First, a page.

Pucker Up

Recently,
I saw an infographic
either on Facebook or Instagram
(which means it HAS TO BE TRUE) that read something like this: “80% of all
plane crashes occur in either the first 3 minutes or the last 8 minutes of a
flight.”  Hmmmm.  I guess that’s one way to look at the data –
and I guess it’s encouraging to those nervous flyers who like to play the odds –
that if you have a 120-minute flight, you have a high percentage of living
blissfully for the 109 minutes between takeoff and landing.  However, the infographic
would be more accurate if it read something like this: “100% of ALL plane
crashes occur in the last 10 seconds of a flight.”  Before you curl up in the fetal position and
hide under your desk in light of this grim statistic, take a few deep breaths,
and let me explain: no matter how you couch the truth, it’s still the
truth. 
There’s
a new website out in Internetland
(I’m sure that’s what Al Gore wanted to name it when he invented the Internet)
with the domain name of First.IO.  Yes, just type that into your browser without
a “www” or a “.com”, and you’ll be taken to this new and very interesting
place.  In essence, the website asks real
estate agents to upload their databases of contacts.  Once this is done, the website starts mining
all the data that’s floating out there (in Internetland)
as a result of everyone using social media, buying things from Amazon, reading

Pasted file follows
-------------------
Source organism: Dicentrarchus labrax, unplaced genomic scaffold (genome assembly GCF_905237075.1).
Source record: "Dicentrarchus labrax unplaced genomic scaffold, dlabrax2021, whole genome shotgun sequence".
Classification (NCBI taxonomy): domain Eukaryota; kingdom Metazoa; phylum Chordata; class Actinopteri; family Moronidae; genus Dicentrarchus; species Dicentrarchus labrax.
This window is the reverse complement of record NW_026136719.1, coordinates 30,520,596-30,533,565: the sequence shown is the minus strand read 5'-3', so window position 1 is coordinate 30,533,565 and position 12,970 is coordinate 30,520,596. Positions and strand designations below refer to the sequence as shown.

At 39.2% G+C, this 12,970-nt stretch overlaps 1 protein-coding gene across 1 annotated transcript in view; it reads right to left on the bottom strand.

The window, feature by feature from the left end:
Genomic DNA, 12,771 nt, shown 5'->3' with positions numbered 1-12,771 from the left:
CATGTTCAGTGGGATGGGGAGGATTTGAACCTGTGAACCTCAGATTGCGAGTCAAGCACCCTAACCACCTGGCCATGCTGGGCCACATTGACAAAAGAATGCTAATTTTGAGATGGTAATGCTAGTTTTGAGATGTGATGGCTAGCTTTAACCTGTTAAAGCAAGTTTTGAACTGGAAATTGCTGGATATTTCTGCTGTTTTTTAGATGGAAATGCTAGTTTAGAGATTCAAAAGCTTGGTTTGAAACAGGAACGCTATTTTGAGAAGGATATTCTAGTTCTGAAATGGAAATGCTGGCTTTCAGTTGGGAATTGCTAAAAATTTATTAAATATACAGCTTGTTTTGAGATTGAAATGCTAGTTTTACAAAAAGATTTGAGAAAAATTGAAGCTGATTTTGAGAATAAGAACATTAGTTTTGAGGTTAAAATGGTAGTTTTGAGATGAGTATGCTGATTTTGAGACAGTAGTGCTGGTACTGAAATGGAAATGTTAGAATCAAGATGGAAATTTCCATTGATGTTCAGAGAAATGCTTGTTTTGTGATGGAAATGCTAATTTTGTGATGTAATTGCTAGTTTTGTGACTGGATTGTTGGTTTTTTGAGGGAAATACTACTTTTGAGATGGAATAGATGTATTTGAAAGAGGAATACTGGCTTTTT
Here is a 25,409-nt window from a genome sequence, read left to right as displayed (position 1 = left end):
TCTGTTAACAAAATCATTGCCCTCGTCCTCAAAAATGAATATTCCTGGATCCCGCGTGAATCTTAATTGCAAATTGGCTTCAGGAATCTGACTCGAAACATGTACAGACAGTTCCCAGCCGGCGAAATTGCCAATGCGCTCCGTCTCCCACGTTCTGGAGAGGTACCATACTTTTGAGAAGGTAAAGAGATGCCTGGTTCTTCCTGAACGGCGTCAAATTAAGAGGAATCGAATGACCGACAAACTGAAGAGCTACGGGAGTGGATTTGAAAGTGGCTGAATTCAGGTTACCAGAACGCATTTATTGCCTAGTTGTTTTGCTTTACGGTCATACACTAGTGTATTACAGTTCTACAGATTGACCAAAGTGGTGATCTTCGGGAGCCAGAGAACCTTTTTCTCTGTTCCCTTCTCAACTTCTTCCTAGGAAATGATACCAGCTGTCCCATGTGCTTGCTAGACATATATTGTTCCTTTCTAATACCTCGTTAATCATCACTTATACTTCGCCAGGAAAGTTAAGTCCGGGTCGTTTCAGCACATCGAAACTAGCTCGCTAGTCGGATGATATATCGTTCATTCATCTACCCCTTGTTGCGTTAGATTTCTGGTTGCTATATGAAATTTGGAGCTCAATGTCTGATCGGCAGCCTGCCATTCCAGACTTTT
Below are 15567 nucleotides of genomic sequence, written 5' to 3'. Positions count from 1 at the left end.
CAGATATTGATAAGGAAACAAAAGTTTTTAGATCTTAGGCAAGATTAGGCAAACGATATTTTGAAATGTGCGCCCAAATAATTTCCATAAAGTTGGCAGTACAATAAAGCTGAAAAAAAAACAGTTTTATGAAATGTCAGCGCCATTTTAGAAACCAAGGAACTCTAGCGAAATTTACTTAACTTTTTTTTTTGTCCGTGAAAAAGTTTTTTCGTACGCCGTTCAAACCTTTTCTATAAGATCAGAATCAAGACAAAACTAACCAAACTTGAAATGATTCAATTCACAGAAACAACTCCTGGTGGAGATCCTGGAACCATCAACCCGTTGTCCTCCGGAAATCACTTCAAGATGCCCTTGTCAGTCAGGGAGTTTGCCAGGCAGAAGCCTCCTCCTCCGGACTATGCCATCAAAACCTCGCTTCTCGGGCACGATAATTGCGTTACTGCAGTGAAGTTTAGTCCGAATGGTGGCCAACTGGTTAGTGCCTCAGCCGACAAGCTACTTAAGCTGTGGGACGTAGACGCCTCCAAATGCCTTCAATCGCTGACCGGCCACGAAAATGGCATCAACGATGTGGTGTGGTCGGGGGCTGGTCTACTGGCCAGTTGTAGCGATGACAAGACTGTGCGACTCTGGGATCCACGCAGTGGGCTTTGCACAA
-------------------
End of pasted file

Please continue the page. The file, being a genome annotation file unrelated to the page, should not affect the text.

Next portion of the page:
their favorite blogs, scanning other websites, trolling through Pinterest,
etc., to determine when an agent’s contact is ready to buy or sell a home.  Yes, it’s happening.  I don’t bring this up to launch a formal
protest or throw my support behind it –
I bring this up simply to point out the obvious: the technology is only going
to get more sophisticated as time goes on. 
However, no matter how sophisticated it gets, there’s a rock-solid truth
that still exists: it’s only as good as the person who’s using it (no matter
how you couch the truth, it’s still the truth).
Let
me use a cheesy sports analogy: golf club companies are continually coming out
with new drivers and irons to help a player hit the ball farther, but if the
player has a crap swing, it doesn’t matter how much he spent on that club –
the ball isn’t going to fly off into the stratosphere.  In the real estate world, as technology
continues to develop to do more and more of this “grunt work” of database
management, prospecting, etc., it still comes down to the agent’s skills.  The flashy websites and mobile apps are
great, and they can really help attract and garner attention, but what keeps
them is the agent’s local knowledge, negotiating skills, connections to other
professionals, etc. 
There’s
an old saying that goes something like this: if you put lipstick on a pig, it’s
still a pig. Just because someone invests the money and time in the latest and
greatest doodad doesn’t make them a great agent.  Technology can certainly enhance a great
agent’s talents and skills, but if an agent doesn’t take the time to develop
and hone talents and skills, they’re just a pig looking to kiss someone –
and no one needs that.

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